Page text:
C-TRAN recently announced it was cutting cross-river express bus service roughly in half, due to reduced demand. Oregon Transportation Commissioner Robert Van Brocklin recently said only 4 percent of people in Portland use transit.
Washington Sen. Ann Rivers (Republican, 18th District) wanted to know if they had done updated transit ridership studies, given the significant drop in ridership due to the pandemic and even prior to that. Johnson responded saying, “We are looking at the current ridership. We’re looking at historical trends, as well as projections for future ridership.”
Washington Sen. Lynda Wilson (Republican, 17th District) wanted to make sure the project team was considering the needs of regional freight haulers. She was also hearing rumors of bridge height options and was disappointed the committee wasn’t being briefed on things being considered. She asked for more transparency.
Rep. Paul Harris (Republican, Washington’s 17th District) expressed concerns about the homeless creating a problem if Portland’s MAX light rail was the transit option. He believed it was an environmental concern.
In describing the four dismissed options, they reported the following. “High speed rail as a transit component to the Interstate Bridge was dismissed during the screening process because it neither increased vehicular capacity nor decreased vehicular demand.”
Will their proposed bridge solution increase vehicle capacity? Johnson’s earlier response says no — just three through lanes plus an unknown number of auxiliary lanes.
Oregon’s current plans to implement tolling on both I-5 and I-205 are designed to decrease vehicle demand, by raising the price of driving a privately owned vehicle on the bridge and on two interstate highways. Johnson has stated multiple times that tolling will be part of the IBRP proposal.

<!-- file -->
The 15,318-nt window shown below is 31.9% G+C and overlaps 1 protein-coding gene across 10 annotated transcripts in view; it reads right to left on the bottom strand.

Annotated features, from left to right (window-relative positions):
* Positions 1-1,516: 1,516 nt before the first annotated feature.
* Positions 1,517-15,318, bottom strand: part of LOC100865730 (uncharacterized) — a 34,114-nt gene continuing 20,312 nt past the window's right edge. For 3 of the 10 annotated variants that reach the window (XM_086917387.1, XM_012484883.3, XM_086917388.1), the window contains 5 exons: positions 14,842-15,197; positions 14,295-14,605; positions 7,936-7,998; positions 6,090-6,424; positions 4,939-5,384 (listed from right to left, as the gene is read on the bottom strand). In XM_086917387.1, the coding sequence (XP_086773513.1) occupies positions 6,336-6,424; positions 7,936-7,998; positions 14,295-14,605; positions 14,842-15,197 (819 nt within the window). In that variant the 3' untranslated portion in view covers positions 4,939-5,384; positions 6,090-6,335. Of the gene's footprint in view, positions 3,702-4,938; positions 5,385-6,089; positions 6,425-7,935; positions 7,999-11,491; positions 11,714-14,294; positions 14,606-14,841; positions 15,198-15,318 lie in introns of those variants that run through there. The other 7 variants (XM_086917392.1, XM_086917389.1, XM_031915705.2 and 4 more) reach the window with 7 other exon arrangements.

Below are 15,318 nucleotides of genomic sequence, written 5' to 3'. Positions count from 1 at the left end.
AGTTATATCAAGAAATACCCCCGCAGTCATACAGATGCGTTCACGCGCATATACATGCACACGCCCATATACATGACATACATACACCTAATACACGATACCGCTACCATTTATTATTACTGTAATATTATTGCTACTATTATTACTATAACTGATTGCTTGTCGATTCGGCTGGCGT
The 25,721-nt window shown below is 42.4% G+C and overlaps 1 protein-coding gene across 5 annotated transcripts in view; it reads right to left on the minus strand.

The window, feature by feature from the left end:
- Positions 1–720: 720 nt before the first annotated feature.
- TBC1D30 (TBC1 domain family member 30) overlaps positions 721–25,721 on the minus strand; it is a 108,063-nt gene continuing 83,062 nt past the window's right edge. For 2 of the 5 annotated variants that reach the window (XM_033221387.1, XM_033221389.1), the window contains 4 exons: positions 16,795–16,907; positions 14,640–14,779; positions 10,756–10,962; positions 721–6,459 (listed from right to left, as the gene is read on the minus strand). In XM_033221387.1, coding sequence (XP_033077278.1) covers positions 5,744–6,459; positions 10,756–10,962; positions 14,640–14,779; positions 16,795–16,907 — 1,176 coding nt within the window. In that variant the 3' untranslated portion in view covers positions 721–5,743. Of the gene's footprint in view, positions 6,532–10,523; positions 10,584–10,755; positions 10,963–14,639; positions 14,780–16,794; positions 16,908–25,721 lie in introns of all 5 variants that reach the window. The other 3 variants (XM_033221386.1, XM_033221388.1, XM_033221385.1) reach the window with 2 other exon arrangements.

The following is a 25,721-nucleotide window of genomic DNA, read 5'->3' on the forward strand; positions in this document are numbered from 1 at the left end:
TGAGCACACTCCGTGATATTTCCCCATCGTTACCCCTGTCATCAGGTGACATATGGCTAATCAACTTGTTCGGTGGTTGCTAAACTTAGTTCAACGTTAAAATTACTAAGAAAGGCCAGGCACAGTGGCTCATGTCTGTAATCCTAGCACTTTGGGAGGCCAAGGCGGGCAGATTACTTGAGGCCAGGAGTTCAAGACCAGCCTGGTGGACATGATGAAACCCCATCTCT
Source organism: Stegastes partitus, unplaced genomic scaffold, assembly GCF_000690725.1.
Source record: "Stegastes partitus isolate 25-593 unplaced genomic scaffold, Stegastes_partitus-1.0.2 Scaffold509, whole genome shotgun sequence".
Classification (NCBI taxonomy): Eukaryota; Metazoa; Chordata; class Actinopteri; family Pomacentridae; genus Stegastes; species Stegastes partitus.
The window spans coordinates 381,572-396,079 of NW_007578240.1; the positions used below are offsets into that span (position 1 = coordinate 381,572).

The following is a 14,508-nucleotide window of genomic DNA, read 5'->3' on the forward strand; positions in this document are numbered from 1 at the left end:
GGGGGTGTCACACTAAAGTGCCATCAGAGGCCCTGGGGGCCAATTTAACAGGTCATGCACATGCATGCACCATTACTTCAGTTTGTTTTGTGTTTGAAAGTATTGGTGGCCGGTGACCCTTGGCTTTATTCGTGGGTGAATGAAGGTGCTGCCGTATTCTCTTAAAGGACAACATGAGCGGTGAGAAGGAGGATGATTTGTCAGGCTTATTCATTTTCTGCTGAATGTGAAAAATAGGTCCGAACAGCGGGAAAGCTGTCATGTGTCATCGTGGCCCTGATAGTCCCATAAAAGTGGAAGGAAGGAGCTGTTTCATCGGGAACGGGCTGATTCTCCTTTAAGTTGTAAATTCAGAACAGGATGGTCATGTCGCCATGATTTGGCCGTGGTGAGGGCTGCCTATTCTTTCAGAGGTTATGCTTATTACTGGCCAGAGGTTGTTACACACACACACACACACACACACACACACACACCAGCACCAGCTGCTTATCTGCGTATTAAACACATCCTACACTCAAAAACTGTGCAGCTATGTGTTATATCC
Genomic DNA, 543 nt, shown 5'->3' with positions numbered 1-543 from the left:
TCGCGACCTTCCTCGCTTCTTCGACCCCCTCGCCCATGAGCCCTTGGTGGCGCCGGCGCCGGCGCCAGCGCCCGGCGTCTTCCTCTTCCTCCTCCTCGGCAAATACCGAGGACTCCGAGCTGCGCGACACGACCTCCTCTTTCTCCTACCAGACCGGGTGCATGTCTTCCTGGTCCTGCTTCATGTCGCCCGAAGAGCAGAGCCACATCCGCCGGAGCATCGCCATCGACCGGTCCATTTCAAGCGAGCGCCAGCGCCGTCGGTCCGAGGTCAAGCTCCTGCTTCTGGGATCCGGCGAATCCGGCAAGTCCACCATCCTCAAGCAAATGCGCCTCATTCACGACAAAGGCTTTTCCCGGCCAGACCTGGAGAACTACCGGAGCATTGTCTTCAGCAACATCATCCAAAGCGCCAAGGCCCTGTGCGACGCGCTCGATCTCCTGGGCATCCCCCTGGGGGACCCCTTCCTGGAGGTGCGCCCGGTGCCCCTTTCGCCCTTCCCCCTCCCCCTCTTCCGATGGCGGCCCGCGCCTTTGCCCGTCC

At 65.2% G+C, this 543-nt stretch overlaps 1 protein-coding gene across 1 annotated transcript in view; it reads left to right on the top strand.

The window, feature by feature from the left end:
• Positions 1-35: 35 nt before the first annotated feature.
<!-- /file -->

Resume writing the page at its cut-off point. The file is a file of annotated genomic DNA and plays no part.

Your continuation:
Also dismissed was the Common Sense Alternative II. Jim Howell, a longtime citizen activist and former TriMet bus planner who helped lead opposition to both the Mount Hood Freeway and the Columbia River Crossing, worked with Dave Rowe to offer this creative proposal. It would:
- Scrap most of the highway enlargements that were part of the Columbia River Crossing.
- Build a new eight-lane highway bridge immediately upstream of the current Interstate Bridge.
- Repurpose the Interstate Bridge as a two-lane local street, a light rail crossing and a pair of dedicated cycle tracks.
Howell said the proposal would cost around $1 billion, compared to the CRC’s planned $3.5 billion expenditure. It had the benefit of adding vehicle capacity across the river.
The IBR team found lots of reasons to dismiss the idea, because their focus has been to replace the current two structures.
They believe a repurposed Interstate Bridge would still require bridge lifts for marine traffic. It was estimated adding a lift span to the center of the downstream BNSF rail bridge would eliminate 95 percent of required I-5 bridge lifts. As a “local” bridge, it could carry transit, bikes and pedestrians separated from high speed interstate traffic.
The BNSF rail bridge is old and seismically vulnerable, they say, but that is not in their current purview to fix. Many citizens know the rail firm has already installed a similar lift span on the same rail line, where it crosses the Willamette River about 4 miles to the west.